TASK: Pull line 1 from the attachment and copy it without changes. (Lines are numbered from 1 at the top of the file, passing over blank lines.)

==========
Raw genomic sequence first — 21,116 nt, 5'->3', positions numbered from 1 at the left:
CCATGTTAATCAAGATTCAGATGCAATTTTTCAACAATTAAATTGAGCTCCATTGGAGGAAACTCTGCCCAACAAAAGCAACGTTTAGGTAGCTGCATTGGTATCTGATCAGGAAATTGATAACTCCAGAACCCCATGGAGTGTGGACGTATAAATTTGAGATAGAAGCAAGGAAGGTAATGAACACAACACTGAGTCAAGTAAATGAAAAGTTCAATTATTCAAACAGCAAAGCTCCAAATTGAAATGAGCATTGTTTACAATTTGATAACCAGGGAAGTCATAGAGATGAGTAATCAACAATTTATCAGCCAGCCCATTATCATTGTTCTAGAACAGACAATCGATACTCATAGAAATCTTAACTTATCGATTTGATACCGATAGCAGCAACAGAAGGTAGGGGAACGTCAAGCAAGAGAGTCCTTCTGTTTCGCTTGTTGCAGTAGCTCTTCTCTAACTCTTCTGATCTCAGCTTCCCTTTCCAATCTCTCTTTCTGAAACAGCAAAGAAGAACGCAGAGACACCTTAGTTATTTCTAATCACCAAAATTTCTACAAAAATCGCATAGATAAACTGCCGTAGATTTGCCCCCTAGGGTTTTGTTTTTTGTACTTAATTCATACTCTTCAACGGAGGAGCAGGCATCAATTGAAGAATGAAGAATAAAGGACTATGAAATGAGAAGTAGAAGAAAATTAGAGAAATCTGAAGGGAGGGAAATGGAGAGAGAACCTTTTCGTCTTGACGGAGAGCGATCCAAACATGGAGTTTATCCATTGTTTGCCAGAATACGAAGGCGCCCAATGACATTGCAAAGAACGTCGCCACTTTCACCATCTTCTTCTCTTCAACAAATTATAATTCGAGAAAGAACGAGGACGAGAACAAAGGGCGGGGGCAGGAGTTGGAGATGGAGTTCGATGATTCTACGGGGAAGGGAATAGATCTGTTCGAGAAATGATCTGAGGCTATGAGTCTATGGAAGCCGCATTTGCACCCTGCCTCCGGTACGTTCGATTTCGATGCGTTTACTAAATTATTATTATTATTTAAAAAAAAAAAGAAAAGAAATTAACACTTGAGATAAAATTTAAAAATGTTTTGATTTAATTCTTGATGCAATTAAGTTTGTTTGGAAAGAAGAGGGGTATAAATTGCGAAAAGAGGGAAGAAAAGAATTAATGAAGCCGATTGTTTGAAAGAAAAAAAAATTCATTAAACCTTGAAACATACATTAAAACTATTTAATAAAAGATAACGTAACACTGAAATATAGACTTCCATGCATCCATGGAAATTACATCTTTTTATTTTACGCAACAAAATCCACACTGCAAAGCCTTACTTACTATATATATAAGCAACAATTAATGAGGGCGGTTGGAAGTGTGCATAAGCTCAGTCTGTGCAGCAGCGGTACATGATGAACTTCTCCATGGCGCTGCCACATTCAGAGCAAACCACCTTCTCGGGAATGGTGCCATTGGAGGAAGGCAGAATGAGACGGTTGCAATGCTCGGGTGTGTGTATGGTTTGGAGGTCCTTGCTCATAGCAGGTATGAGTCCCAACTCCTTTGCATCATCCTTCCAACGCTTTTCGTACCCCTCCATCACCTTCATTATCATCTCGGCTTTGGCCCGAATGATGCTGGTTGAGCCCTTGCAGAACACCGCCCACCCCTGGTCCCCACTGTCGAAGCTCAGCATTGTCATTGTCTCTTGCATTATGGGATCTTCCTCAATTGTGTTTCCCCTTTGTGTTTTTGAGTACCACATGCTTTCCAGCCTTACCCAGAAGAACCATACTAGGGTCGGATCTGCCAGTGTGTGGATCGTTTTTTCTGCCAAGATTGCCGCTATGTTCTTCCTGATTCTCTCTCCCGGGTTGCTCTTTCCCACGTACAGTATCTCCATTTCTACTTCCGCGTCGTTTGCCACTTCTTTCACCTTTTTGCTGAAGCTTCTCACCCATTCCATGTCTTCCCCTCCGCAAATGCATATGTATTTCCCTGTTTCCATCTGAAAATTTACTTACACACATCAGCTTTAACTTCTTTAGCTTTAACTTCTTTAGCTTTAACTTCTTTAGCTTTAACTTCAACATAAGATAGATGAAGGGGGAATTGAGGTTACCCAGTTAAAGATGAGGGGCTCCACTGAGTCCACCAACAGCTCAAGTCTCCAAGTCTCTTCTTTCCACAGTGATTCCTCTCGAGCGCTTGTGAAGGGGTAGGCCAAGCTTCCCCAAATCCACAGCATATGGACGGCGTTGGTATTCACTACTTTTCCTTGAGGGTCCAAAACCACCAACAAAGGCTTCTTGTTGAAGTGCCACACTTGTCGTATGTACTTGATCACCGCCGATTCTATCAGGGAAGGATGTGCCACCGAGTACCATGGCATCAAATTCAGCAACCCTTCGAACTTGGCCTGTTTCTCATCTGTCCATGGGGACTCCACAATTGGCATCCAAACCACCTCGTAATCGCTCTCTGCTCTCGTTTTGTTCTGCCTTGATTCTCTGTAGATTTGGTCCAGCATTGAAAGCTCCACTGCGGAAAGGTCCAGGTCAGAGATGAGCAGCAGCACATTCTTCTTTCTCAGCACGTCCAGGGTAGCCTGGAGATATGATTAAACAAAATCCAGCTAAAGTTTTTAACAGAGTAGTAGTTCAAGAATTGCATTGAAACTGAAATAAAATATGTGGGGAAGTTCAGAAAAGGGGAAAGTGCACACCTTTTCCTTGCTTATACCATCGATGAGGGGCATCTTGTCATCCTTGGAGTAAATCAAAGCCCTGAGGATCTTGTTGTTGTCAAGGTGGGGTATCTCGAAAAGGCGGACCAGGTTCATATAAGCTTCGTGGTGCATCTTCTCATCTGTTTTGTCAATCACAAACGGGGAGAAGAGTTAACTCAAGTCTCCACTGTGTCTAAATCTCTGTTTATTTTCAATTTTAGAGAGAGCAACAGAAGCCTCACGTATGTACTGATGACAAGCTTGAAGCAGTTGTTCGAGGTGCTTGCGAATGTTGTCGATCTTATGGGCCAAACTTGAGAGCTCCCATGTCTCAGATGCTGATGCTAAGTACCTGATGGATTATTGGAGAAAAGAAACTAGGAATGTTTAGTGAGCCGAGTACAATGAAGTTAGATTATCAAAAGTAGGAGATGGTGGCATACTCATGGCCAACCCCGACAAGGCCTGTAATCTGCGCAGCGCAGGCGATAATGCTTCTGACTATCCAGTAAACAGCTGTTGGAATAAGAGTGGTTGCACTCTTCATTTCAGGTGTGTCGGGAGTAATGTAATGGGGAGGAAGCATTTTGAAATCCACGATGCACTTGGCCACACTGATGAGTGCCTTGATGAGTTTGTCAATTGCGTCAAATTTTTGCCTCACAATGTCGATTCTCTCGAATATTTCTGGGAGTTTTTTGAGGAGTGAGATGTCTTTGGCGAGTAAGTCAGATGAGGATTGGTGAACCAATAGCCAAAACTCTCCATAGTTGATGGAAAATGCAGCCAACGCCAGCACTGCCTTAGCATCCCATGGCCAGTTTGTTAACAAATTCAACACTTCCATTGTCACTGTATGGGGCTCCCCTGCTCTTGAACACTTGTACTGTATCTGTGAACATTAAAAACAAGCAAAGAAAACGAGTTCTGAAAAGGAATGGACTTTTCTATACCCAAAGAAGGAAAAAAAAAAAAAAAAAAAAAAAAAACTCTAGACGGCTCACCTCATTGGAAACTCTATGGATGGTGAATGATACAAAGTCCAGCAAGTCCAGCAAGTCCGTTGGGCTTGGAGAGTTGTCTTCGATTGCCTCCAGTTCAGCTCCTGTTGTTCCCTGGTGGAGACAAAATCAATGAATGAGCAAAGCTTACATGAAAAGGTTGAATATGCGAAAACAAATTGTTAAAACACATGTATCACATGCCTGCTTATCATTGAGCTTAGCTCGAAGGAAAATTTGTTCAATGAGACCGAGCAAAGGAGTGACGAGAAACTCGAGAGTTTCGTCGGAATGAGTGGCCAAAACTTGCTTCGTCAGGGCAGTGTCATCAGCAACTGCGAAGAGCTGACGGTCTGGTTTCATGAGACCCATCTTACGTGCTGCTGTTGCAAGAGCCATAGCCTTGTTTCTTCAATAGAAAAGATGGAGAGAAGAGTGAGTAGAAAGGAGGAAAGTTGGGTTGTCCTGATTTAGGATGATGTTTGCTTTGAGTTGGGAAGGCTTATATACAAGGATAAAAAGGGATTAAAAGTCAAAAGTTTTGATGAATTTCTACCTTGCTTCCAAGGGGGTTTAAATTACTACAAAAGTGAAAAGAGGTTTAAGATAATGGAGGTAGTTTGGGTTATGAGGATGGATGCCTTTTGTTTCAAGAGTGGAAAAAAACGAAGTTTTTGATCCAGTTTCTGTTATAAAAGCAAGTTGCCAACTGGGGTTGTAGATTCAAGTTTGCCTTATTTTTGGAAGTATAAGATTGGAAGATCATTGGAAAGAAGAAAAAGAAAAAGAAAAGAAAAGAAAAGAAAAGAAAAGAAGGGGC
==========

Raw genomic sequence first — 21,116 nt, 5'->3', positions numbered from 1 at the left: